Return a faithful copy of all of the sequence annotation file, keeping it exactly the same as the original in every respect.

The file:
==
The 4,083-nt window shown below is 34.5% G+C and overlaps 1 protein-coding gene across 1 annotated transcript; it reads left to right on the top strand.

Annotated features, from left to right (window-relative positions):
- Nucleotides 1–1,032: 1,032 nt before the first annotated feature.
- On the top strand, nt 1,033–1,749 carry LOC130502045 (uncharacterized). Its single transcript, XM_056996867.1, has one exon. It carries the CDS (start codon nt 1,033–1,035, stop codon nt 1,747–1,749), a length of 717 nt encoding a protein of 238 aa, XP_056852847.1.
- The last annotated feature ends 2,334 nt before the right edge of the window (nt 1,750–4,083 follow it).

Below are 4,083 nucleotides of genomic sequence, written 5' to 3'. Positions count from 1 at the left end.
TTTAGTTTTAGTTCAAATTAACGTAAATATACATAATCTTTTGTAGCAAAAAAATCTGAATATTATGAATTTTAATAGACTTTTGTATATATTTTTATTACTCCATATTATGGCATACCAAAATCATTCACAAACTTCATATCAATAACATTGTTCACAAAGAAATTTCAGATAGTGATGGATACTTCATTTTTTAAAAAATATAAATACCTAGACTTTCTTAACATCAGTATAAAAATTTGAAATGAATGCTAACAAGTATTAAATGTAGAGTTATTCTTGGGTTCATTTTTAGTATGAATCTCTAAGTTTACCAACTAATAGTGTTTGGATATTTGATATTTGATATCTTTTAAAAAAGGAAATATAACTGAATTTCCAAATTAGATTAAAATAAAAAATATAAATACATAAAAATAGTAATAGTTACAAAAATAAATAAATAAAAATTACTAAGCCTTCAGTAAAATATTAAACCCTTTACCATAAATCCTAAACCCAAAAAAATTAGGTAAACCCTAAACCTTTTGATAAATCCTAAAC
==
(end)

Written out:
The 4,083-nt window shown below is 34.5% G+C and overlaps 1 protein-coding gene across 1 annotated transcript; it reads left to right on the top strand.

Annotated features, from left to right (window-relative positions):
- Nucleotides 1–1,032: 1,032 nt before the first annotated feature.
- On the top strand, nt 1,033–1,749 carry LOC130502045 (uncharacterized). Its single transcript, XM_056996867.1, has one exon. It carries the CDS (start codon nt 1,033–1,035, stop codon nt 1,747–1,749), a length of 717 nt encoding a protein of 238 aa, XP_056852847.1.
- The last annotated feature ends 2,334 nt before the right edge of the window (nt 1,750–4,083 follow it).

Below are 4,083 nucleotides of genomic sequence, written 5' to 3'. Positions count from 1 at the left end.
TTTAGTTTTAGTTCAAATTAACGTAAATATACATAATCTTTTGTAGCAAAAAAATCTGAATATTATGAATTTTAATAGACTTTTGTATATATTTTTATTACTCCATATTATGGCATACCAAAATCATTCACAAACTTCATATCAATAACATTGTTCACAAAGAAATTTCAGATAGTGATGGATACTTCATTTTTTAAAAAATATAAATACCTAGACTTTCTTAACATCAGTATAAAAATTTGAAATGAATGCTAACAAGTATTAAATGTAGAGTTATTCTTGGGTTCATTTTTAGTATGAATCTCTAAGTTTACCAACTAATAGTGTTTGGATATTTGATATTTGATATCTTTTAAAAAAGGAAATATAACTGAATTTCCAAATTAGATTAAAATAAAAAATATAAATACATAAAAATAGTAATAGTTACAAAAATAAATAAATAAAAATTACTAAGCCTTCAGTAAAATATTAAACCCTTTACCATAAATCCTAAACCCAAAAAAATTAGGTAAACCCTAAACCTTTTGATAAATCCTAAAC